Healthy New Born: Characteristics, Nutrition and Feeding Techniques
Who is Newborn?
According to World Health Organization (WHO), a newborn infant, or neonate, is a child under 28 days of age. During these first 28 days of life, the child is at highest risk of dying. It is thus crucial that appropriate feeding and care are provided during this period, both to improve the child’s chances of survival and to lay the foundations for a healthy life.
Characteristics of Healthy New Born Baby:
All the features of a healthy newborn baby have listed in the below:
- Gestation: 37-42 completed weeks,
- Cry or take breath just after delivery,
- Birth weight: 2.5 – 4kg,
- Breathing: Spontaneous, regular and rate between 30-60breath/minute,
- Colour: Pink but slight peripheral cyanosis soon after birth is considered normal,
- Heart rate: 100-160 beats/minutes,
- Blood pressure: 45-60/ 25-40 mm of Hg,
- Axilary temperature: 97.5-99 degree F,
- OFC (occipito-frontal circumference); about 35 cm,
- It sucks soon after the birth,
- Normal eyes and other parts of the body including genital and orifices,
- Most babies pass urine within 24 hours of birth,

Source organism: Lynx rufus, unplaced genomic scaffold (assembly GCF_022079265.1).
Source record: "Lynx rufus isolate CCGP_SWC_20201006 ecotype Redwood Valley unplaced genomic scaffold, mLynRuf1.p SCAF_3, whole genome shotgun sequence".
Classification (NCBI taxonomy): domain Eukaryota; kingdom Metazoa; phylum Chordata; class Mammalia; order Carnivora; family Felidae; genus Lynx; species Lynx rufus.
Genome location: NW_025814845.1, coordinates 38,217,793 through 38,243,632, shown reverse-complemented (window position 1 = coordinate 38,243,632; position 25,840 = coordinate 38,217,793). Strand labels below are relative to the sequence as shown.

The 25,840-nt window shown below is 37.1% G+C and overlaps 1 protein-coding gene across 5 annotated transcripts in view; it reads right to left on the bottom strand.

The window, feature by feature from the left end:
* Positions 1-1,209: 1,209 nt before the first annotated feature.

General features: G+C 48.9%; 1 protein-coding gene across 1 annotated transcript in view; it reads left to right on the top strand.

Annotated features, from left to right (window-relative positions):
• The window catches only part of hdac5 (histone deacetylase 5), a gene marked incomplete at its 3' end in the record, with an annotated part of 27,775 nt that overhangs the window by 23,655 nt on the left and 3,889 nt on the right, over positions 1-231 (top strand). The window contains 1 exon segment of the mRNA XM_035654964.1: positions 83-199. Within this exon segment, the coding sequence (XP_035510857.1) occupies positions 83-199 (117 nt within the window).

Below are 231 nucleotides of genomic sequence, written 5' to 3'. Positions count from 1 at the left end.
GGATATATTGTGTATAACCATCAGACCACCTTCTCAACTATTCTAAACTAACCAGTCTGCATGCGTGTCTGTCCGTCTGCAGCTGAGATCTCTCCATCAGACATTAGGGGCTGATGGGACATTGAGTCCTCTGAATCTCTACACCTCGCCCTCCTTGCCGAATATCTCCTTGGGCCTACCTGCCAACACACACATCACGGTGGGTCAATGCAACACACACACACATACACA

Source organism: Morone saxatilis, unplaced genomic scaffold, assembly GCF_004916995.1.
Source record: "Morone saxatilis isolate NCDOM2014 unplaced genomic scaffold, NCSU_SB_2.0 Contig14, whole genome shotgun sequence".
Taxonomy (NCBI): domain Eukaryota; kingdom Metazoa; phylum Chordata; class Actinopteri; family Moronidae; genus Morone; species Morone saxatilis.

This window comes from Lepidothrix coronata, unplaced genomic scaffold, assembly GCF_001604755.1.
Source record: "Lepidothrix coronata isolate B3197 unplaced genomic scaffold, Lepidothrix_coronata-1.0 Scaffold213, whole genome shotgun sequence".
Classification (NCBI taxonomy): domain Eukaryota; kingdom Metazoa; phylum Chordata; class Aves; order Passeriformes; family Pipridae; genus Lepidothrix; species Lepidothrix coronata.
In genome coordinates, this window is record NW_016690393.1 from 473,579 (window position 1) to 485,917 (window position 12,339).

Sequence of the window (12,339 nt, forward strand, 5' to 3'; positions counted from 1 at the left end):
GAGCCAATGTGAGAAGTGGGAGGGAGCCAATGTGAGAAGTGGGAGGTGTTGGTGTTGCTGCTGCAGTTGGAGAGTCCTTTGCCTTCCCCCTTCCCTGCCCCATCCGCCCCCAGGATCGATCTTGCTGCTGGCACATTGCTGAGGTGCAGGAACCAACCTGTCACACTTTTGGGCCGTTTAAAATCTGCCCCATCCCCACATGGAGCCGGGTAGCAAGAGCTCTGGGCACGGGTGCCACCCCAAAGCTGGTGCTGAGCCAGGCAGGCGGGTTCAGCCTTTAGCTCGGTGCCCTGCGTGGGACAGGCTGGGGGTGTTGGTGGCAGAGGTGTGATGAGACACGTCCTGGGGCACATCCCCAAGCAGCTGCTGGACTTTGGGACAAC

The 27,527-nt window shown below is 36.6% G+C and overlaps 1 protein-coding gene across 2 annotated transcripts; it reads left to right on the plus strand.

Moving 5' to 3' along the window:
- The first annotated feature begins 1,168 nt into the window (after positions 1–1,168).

- No obvious congenital malformation,
- Most babies pass meconium within 24 hours,
- Normal fontanelle,
- Absence of anaemia, jaundice, cyanosis injury.
Newborn Baby Nutrition and Feeding:
It is universally accepted that human breast milk is the best source of nutrition for newborn babies and infants. Breastfeeding also has many non-nutritive benefits that lead to the best health and development of the baby. According to the World Health Organization, “exclusive breastfeeding for the first six months is the optimal way of feeding infants.
1. Preparation of breast feeding:
- Preparing the breast,
- Other preparation for breast feeding,
- Frequency and length of feeding,
- Learn about the feeding process,
- Know about body for breast feeding,
- Set up support.
2. Feeding techniques:
- Hand position,
- Sucking patterns,
- Initiating breastfeeding,
- Removal from the breast,
- Next feeding,
Physiological and Behavioral Adaptations of the Newborn:
All the physiological and behavioral adaptations of the newborn are listed in the below:
- Respiratory adaptations,
- cardiovascular adaptations,
- Hematologic adaptations,
- Hepatic adaptations,
- Gastrointestinal adaptations,
- Urinary adaptations,
- Immunologic adaptations,
- Neurologic adaptations.
More questions related to this article:
- What are the features of a healthy newborn baby?
- What are the key characteristics of a healthy newborn baby?
- What are the physical characteristics of a newborn baby?
- How is the health and wellness of a newborn determined?
- Explain physiological and behavioral adaptations of the newborn.
- Discuss about newborn nutrition and feeding techniques.
- What are the characteristics of normal newborn?
- What are the common characteristics of a baby?
Maria Khatun Mona is a Founder and Editor of Nursing Exercise Blog. She is a Nursing and Midwifery Expert. Currently she is working as a Registered Nurse at Evercare Hospital, Dhaka, Bangladesh. She has great passion in writing different articles on Nursing and Midwifery. Mail her at “[email protected]”